100LL vs 80 OCTANE… (12199)
From: Don Cumpston <email@example.com>
My swift has a C145 in it that at overhaul had 6 new superior cylinder asy’s installed. We only have 100LL at AXQ. Should I use TCP in the fuel? When I am at other airports that have 80 octane available should I use the 80 or 100 ? Don Cumpston <firstname.lastname@example.org>
Use TCP whenever you use 100LL. The 7 to 1 compression ratio of the O-300 will not scavenge all the lead. Buy 80 whenever possible.
MORE ON DISCUSSION RE: TCP WITH 100LL IN 80 OCT ENGINES… (12299)
The following discussion regarding TCP is from the Yahoo! Globe Temco Swift Club message board…
When everybody was fueling up for the trip home from Westover this year I saw a couple guys put in TCP with the 100LL. What was interesting about it was that they had Cont. 210’s. Why would you need TCP in an engine designed to run on 100LL? Keith Bracht <email@example.com>
The short answer is: It can’t hurt! TCP scavenges lead out with the normal combustion. Even using TCP with 80/87 keeps the engine cleaner, especially when an occasional load of 100LL is used. — Jim
Swifter Steve Roth <firstname.lastname@example.org> adds…
Right Monty, even Alcor TCP supports your statement. Alcor has the measuring syringe graduated for 80 Octane proportions. TCP makes a difference. I have seen it with my own eyes. For a long time while I was in Tampa (TPF), the airport had two separate compartments in the fuel truck — 100LL and 100LL with TCP. I was driving a 1959 C-172 with O-300A. I got the TCP version all of the time. I know what my plugs looked like. Then, they quite putting TCP directly into the fuel trucks; I was lazy and did not use TCP on my own. My plugs started getting “rocks” of lead deposits inside the plugs. Made a difference. I tried to tie the use of TCP to my problem of valve sticking in that O-300A but it seems there is a “God of Valve Sticks” and only he decides when a valve will stick. Using TCP can’t hurt, for sure. That’s a whole nuther subject, though, fraught with voodoo. Steve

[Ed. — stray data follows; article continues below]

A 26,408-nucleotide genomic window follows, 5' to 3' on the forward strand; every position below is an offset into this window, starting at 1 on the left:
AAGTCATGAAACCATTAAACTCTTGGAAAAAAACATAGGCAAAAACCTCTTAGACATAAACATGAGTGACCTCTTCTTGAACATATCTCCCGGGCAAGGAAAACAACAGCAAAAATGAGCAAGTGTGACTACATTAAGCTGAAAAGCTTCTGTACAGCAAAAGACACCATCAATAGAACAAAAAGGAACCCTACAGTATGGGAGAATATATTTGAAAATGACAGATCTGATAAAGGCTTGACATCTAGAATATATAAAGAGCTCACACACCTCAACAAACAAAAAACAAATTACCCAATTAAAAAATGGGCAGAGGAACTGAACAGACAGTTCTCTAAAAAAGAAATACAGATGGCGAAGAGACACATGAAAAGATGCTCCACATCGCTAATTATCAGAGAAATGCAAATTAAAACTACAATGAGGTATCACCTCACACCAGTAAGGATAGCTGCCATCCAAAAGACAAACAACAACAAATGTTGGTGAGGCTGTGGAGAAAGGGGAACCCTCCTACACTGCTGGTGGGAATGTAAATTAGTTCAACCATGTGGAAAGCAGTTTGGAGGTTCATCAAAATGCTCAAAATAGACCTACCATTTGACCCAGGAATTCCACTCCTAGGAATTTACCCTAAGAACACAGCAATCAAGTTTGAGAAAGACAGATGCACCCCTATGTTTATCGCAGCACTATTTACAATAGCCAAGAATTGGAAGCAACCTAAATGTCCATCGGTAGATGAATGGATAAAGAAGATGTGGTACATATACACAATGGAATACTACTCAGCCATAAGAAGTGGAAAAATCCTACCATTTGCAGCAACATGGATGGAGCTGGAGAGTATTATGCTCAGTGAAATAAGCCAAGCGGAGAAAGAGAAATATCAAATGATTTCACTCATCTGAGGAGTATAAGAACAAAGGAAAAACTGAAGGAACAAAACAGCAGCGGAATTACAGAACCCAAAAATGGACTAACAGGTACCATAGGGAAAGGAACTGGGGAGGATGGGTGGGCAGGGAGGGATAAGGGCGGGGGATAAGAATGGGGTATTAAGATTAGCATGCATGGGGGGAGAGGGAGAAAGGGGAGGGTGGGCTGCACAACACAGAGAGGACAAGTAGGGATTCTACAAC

THE DARK SIDE OF TCP…
The following was posted by Swifter Steve Wilson on the Yahoo! Globe Temco Swift Club message board. Most of you know Steve’s credentials but for those of you who don’t, Steve’s day job is with a group you might just be familiar with that has the initials NTSB…
Tricresyl Phosphate (TCP) works like Monty and Steve say, but a word of caution. You should be aware that the substance is noxious and is transdermal with serious complications for your innards. This means that you don’t want to get it on your skin, eyes, etc., at any cost. Fumes are a serious health risk also. Not to mention that the stuff has the potential to be extremely explosive under certain conditions. Sooooo, what worries me is carrying it in an airplane. In fact, if you read the label Alcor warns against carrying it aboard the airplane. Actually, that recommendation came about due to a can exploding inside a C-172 with two fatalities. Using it in your hangar, with latex gloves, maybe a respirator, and good ventilation, it works as advertised, but the potential hazards must not be ignored.